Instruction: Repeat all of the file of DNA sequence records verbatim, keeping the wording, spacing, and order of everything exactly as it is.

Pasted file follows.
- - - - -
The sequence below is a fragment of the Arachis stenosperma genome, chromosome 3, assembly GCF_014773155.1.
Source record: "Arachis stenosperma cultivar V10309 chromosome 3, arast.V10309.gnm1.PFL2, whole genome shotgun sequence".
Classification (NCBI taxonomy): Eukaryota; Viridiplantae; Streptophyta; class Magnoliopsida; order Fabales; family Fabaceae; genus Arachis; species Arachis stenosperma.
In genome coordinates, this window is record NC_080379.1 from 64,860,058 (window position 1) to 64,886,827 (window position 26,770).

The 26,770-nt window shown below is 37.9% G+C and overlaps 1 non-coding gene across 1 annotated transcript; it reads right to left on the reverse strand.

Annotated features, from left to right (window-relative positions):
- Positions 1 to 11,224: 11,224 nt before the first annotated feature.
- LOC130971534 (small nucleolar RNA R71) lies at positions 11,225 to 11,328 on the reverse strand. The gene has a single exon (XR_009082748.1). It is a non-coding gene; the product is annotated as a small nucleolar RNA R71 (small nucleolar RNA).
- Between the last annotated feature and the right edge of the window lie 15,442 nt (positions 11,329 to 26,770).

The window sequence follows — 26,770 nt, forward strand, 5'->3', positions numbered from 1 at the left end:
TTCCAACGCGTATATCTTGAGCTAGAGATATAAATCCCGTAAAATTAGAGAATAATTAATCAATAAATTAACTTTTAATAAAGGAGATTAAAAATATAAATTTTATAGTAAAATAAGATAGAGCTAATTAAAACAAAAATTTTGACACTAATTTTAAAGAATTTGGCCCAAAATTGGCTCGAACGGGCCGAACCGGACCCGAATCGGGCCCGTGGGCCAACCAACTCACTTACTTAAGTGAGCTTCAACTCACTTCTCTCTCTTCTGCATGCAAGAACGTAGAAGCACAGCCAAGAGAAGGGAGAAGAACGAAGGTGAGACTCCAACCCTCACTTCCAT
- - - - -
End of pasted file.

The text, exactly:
The sequence below is a fragment of the Arachis stenosperma genome, chromosome 3, assembly GCF_014773155.1.
Source record: "Arachis stenosperma cultivar V10309 chromosome 3, arast.V10309.gnm1.PFL2, whole genome shotgun sequence".
Classification (NCBI taxonomy): Eukaryota; Viridiplantae; Streptophyta; class Magnoliopsida; order Fabales; family Fabaceae; genus Arachis; species Arachis stenosperma.
In genome coordinates, this window is record NC_080379.1 from 64,860,058 (window position 1) to 64,886,827 (window position 26,770).

The 26,770-nt window shown below is 37.9% G+C and overlaps 1 non-coding gene across 1 annotated transcript; it reads right to left on the reverse strand.

Annotated features, from left to right (window-relative positions):
- Positions 1 to 11,224: 11,224 nt before the first annotated feature.
- LOC130971534 (small nucleolar RNA R71) lies at positions 11,225 to 11,328 on the reverse strand. The gene has a single exon (XR_009082748.1). It is a non-coding gene; the product is annotated as a small nucleolar RNA R71 (small nucleolar RNA).
- Between the last annotated feature and the right edge of the window lie 15,442 nt (positions 11,329 to 26,770).

The window sequence follows — 26,770 nt, forward strand, 5'->3', positions numbered from 1 at the left end:
TTCCAACGCGTATATCTTGAGCTAGAGATATAAATCCCGTAAAATTAGAGAATAATTAATCAATAAATTAACTTTTAATAAAGGAGATTAAAAATATAAATTTTATAGTAAAATAAGATAGAGCTAATTAAAACAAAAATTTTGACACTAATTTTAAAGAATTTGGCCCAAAATTGGCTCGAACGGGCCGAACCGGACCCGAATCGGGCCCGTGGGCCAACCAACTCACTTACTTAAGTGAGCTTCAACTCACTTCTCTCTCTTCTGCATGCAAGAACGTAGAAGCACAGCCAAGAGAAGGGAGAAGAACGAAGGTGAGACTCCAACCCTCACTTCCAT